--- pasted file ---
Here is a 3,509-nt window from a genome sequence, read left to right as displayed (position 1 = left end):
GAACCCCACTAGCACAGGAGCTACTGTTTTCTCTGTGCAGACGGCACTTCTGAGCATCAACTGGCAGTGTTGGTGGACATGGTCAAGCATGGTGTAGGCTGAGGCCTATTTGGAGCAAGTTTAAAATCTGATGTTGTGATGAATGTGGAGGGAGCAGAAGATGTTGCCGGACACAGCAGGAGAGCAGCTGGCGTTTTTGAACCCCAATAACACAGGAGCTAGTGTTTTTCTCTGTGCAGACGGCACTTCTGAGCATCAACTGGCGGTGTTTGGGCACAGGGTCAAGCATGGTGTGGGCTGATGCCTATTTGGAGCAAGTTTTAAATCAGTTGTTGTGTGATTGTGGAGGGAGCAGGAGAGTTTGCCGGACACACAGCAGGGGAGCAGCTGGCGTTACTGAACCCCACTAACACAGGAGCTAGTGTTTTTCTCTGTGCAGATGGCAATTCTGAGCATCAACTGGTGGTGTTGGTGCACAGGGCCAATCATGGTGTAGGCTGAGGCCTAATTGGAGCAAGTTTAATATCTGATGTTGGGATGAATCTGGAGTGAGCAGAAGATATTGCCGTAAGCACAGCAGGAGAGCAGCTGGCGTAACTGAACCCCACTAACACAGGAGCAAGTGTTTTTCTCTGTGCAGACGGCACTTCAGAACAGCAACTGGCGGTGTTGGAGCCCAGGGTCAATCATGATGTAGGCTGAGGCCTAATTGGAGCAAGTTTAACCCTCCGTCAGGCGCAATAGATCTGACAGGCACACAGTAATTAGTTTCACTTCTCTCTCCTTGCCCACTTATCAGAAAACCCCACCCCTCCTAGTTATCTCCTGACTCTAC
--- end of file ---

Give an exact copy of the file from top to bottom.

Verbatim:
Here is a 3,509-nt window from a genome sequence, read left to right as displayed (position 1 = left end):
GAACCCCACTAGCACAGGAGCTACTGTTTTCTCTGTGCAGACGGCACTTCTGAGCATCAACTGGCAGTGTTGGTGGACATGGTCAAGCATGGTGTAGGCTGAGGCCTATTTGGAGCAAGTTTAAAATCTGATGTTGTGATGAATGTGGAGGGAGCAGAAGATGTTGCCGGACACAGCAGGAGAGCAGCTGGCGTTTTTGAACCCCAATAACACAGGAGCTAGTGTTTTTCTCTGTGCAGACGGCACTTCTGAGCATCAACTGGCGGTGTTTGGGCACAGGGTCAAGCATGGTGTGGGCTGATGCCTATTTGGAGCAAGTTTTAAATCAGTTGTTGTGTGATTGTGGAGGGAGCAGGAGAGTTTGCCGGACACACAGCAGGGGAGCAGCTGGCGTTACTGAACCCCACTAACACAGGAGCTAGTGTTTTTCTCTGTGCAGATGGCAATTCTGAGCATCAACTGGTGGTGTTGGTGCACAGGGCCAATCATGGTGTAGGCTGAGGCCTAATTGGAGCAAGTTTAATATCTGATGTTGGGATGAATCTGGAGTGAGCAGAAGATATTGCCGTAAGCACAGCAGGAGAGCAGCTGGCGTAACTGAACCCCACTAACACAGGAGCAAGTGTTTTTCTCTGTGCAGACGGCACTTCAGAACAGCAACTGGCGGTGTTGGAGCCCAGGGTCAATCATGATGTAGGCTGAGGCCTAATTGGAGCAAGTTTAACCCTCCGTCAGGCGCAATAGATCTGACAGGCACACAGTAATTAGTTTCACTTCTCTCTCCTTGCCCACTTATCAGAAAACCCCACCCCTCCTAGTTATCTCCTGACTCTAC